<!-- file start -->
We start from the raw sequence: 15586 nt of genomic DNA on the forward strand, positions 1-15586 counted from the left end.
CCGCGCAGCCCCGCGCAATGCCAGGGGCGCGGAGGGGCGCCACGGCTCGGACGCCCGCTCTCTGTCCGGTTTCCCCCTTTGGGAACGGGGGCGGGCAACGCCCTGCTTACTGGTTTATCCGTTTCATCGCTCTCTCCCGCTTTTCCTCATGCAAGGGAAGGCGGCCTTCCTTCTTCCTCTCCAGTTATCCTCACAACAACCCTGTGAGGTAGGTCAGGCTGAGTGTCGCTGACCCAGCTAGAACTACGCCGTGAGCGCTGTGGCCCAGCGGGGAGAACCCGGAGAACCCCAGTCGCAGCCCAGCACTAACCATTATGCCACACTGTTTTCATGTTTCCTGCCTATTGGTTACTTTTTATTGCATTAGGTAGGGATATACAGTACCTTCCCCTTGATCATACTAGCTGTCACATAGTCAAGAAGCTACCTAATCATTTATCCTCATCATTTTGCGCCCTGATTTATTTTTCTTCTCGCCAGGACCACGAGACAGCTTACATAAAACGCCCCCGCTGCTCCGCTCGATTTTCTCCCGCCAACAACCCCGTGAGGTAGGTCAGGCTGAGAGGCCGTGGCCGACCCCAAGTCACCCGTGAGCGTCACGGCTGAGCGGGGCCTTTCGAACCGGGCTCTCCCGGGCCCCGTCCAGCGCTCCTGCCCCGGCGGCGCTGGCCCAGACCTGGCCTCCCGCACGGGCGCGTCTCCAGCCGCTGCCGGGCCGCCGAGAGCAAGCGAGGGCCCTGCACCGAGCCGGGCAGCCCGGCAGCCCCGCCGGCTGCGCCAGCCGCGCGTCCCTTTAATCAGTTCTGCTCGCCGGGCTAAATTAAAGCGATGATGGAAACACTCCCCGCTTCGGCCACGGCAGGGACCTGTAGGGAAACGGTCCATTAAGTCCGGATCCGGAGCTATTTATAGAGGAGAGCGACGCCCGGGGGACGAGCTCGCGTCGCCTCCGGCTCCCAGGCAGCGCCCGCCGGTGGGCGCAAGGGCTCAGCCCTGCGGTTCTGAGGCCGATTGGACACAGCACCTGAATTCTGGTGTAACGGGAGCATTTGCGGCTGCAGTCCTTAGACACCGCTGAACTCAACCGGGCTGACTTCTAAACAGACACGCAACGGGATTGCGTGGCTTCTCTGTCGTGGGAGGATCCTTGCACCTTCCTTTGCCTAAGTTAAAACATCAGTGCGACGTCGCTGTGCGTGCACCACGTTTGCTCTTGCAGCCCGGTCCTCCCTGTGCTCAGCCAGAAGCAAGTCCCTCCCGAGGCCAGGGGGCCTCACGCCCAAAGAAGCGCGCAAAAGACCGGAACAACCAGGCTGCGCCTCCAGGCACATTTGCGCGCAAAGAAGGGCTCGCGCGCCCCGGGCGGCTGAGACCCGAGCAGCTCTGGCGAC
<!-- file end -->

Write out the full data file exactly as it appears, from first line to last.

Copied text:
We start from the raw sequence: 15586 nt of genomic DNA on the forward strand, positions 1-15586 counted from the left end.
CCGCGCAGCCCCGCGCAATGCCAGGGGCGCGGAGGGGCGCCACGGCTCGGACGCCCGCTCTCTGTCCGGTTTCCCCCTTTGGGAACGGGGGCGGGCAACGCCCTGCTTACTGGTTTATCCGTTTCATCGCTCTCTCCCGCTTTTCCTCATGCAAGGGAAGGCGGCCTTCCTTCTTCCTCTCCAGTTATCCTCACAACAACCCTGTGAGGTAGGTCAGGCTGAGTGTCGCTGACCCAGCTAGAACTACGCCGTGAGCGCTGTGGCCCAGCGGGGAGAACCCGGAGAACCCCAGTCGCAGCCCAGCACTAACCATTATGCCACACTGTTTTCATGTTTCCTGCCTATTGGTTACTTTTTATTGCATTAGGTAGGGATATACAGTACCTTCCCCTTGATCATACTAGCTGTCACATAGTCAAGAAGCTACCTAATCATTTATCCTCATCATTTTGCGCCCTGATTTATTTTTCTTCTCGCCAGGACCACGAGACAGCTTACATAAAACGCCCCCGCTGCTCCGCTCGATTTTCTCCCGCCAACAACCCCGTGAGGTAGGTCAGGCTGAGAGGCCGTGGCCGACCCCAAGTCACCCGTGAGCGTCACGGCTGAGCGGGGCCTTTCGAACCGGGCTCTCCCGGGCCCCGTCCAGCGCTCCTGCCCCGGCGGCGCTGGCCCAGACCTGGCCTCCCGCACGGGCGCGTCTCCAGCCGCTGCCGGGCCGCCGAGAGCAAGCGAGGGCCCTGCACCGAGCCGGGCAGCCCGGCAGCCCCGCCGGCTGCGCCAGCCGCGCGTCCCTTTAATCAGTTCTGCTCGCCGGGCTAAATTAAAGCGATGATGGAAACACTCCCCGCTTCGGCCACGGCAGGGACCTGTAGGGAAACGGTCCATTAAGTCCGGATCCGGAGCTATTTATAGAGGAGAGCGACGCCCGGGGGACGAGCTCGCGTCGCCTCCGGCTCCCAGGCAGCGCCCGCCGGTGGGCGCAAGGGCTCAGCCCTGCGGTTCTGAGGCCGATTGGACACAGCACCTGAATTCTGGTGTAACGGGAGCATTTGCGGCTGCAGTCCTTAGACACCGCTGAACTCAACCGGGCTGACTTCTAAACAGACACGCAACGGGATTGCGTGGCTTCTCTGTCGTGGGAGGATCCTTGCACCTTCCTTTGCCTAAGTTAAAACATCAGTGCGACGTCGCTGTGCGTGCACCACGTTTGCTCTTGCAGCCCGGTCCTCCCTGTGCTCAGCCAGAAGCAAGTCCCTCCCGAGGCCAGGGGGCCTCACGCCCAAAGAAGCGCGCAAAAGACCGGAACAACCAGGCTGCGCCTCCAGGCACATTTGCGCGCAAAGAAGGGCTCGCGCGCCCCGGGCGGCTGAGACCCGAGCAGCTCTGGCGAC